Similarly, patients who had suffered damage to their right frontal lobes were found to be more likely to show signs of inappropriate cheerfulness and mania (Starkstein et al., 1989).
This supports the idea that the left hemisphere is lateralized to positive emotions while the right is lateralized to negative ones.
There are several studies that support the notion that there are differences in the lateralization of function in the brains of males and females.
Tomasi and Volkow (2012) found that males had increased right lateralization of connectivity in areas of the temporal, frontal, and occipital cortices. In contrast, females had increased left lateralization of connectivity in the left frontal cortex.
It is suggested that differences in the lateralization of males’ and females’ brains may underlie some of the typical gender differences in cognitive styles.
For instance, females’ typical linguistic advantage over males may reflect increased left lateralization of language areas. In contrast, males’ typical advantage of visuospatial skills may reflect increased lateralization of right-side visuospatial areas (Clements et al., 2006).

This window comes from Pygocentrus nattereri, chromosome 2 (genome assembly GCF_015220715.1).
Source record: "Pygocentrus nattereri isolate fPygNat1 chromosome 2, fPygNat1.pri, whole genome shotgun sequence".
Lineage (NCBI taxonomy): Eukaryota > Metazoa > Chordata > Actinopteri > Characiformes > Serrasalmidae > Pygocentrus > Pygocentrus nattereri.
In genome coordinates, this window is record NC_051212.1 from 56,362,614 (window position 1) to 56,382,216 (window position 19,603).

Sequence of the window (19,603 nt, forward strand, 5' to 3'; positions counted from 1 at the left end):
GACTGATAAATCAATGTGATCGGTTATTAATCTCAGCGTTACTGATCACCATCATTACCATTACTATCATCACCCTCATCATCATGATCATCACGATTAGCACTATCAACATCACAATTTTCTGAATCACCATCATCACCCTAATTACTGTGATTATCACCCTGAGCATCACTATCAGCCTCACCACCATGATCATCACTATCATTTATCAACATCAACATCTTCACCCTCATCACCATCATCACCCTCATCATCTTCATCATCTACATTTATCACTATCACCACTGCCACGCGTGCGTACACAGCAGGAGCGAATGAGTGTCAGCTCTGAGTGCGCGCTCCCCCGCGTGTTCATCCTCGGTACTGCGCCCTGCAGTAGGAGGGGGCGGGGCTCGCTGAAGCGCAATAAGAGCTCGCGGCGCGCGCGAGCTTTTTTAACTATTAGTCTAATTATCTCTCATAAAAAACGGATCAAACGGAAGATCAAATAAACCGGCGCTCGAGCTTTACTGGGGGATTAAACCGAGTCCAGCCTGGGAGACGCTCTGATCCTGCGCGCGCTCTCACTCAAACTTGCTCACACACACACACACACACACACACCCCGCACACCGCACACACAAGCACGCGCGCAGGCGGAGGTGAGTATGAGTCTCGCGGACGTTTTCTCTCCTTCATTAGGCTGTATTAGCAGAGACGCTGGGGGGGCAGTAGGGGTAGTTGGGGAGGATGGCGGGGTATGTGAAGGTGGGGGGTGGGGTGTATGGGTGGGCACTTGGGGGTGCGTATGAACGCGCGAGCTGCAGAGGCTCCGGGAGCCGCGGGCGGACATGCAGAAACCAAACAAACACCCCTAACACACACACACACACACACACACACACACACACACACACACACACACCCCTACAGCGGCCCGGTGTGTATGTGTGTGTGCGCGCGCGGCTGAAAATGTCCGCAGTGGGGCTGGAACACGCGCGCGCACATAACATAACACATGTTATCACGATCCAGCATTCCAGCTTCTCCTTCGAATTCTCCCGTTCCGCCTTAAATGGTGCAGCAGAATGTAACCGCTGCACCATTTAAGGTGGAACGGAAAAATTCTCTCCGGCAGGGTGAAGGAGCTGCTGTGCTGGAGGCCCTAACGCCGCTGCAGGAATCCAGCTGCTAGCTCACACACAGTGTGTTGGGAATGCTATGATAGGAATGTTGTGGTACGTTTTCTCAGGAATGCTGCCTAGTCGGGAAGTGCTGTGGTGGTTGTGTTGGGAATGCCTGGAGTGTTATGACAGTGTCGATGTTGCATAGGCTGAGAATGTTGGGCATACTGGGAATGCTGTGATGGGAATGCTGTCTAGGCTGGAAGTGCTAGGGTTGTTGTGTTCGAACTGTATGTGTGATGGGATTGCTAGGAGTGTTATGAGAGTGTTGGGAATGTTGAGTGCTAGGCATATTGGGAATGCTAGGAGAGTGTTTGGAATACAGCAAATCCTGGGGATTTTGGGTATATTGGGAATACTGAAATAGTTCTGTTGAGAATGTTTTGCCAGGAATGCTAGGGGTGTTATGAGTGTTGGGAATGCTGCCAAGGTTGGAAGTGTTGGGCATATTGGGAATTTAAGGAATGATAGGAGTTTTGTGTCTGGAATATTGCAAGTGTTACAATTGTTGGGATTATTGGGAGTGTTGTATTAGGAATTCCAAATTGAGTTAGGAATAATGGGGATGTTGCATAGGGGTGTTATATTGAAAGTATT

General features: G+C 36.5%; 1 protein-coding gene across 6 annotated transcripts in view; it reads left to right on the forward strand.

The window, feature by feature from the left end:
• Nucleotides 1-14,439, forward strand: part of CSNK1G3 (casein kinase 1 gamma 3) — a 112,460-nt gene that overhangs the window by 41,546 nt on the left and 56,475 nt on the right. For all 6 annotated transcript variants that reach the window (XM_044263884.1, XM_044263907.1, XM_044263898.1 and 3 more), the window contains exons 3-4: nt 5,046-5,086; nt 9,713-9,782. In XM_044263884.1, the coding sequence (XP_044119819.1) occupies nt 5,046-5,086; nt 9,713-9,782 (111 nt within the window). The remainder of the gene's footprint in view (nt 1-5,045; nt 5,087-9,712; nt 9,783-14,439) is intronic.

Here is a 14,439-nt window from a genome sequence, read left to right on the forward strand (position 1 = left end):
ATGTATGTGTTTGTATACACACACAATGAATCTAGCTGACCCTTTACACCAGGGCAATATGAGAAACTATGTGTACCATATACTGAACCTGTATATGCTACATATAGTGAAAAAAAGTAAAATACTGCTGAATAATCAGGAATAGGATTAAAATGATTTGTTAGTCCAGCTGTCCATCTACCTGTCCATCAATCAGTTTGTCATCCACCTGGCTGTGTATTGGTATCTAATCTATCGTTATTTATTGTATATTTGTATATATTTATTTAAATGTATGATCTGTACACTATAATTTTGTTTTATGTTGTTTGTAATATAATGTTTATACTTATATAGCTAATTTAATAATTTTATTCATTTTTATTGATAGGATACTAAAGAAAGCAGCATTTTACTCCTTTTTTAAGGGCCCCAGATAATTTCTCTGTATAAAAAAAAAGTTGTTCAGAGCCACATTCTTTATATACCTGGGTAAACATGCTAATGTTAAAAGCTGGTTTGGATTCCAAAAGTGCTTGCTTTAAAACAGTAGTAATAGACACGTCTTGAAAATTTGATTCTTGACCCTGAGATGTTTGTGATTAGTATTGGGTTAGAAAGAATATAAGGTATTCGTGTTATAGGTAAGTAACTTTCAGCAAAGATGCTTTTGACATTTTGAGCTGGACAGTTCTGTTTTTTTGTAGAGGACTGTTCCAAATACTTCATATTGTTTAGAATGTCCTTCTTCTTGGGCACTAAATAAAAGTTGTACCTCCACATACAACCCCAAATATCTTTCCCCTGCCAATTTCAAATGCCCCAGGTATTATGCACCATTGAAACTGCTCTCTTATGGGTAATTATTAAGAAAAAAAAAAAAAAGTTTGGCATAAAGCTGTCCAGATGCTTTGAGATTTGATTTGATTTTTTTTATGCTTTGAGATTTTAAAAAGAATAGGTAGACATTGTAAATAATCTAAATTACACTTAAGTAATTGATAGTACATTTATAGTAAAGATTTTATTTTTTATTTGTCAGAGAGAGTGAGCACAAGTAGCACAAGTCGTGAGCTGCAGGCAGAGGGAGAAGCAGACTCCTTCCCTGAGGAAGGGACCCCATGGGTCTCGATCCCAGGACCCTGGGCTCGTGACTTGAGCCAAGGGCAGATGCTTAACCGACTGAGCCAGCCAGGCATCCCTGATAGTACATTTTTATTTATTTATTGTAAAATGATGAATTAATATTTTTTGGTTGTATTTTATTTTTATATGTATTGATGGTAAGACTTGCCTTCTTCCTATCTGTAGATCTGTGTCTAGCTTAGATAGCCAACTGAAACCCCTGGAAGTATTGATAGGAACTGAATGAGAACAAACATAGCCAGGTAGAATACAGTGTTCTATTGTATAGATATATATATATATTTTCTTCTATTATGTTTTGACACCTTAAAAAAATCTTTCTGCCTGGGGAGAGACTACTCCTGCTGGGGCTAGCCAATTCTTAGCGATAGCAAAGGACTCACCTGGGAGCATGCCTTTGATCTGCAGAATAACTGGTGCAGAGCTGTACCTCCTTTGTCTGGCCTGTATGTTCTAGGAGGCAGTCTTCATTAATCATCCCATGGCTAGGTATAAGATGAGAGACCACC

Reber and Tranel (2017) reviewed studies of brain differences in males and females. They found a lot of evidence of a sex-related difference in an area of the brain called the ventral-medial prefrontal cortex (vmPFC), an area associated with decision-making and emotion.
Tranel et al. (2002) found that male patients with damage to their right vmPFC showed deficits in social, emotional, and decision-making skills than those with left-side damage.
However, the only female patient with right vmPFC damage displayed fewer deficits in all behavioral categories. This evidence implies that lateralization of higher cognitive functions depends on the sex of the individual.
Phineas Gage (1848)
The theory of brain localization is supported by the famous case study of Phineas Gage (1848), who was an American railway construction foreman. During an accident, a large iron rod was driven completely through his head, destroying much of his brain’s left frontal lobe.
He survived the accident, but his personality changed; he became unstable and is reported not to have been able to hold down a job. This supports the localization of functions theory as it shows that control of social behavior is located in the frontal cortex.
Clements, A. M., Rimrodt, S. L., Abel, J. R., Blankner, J. G., Mostofsky, S. H., Pekar, J. J., Denckla, M. B. & Cutting, L. E. (2006). Sex differences in cerebral laterality of language and visuospatial processing. Brain and Language, 98 (2), 150-158.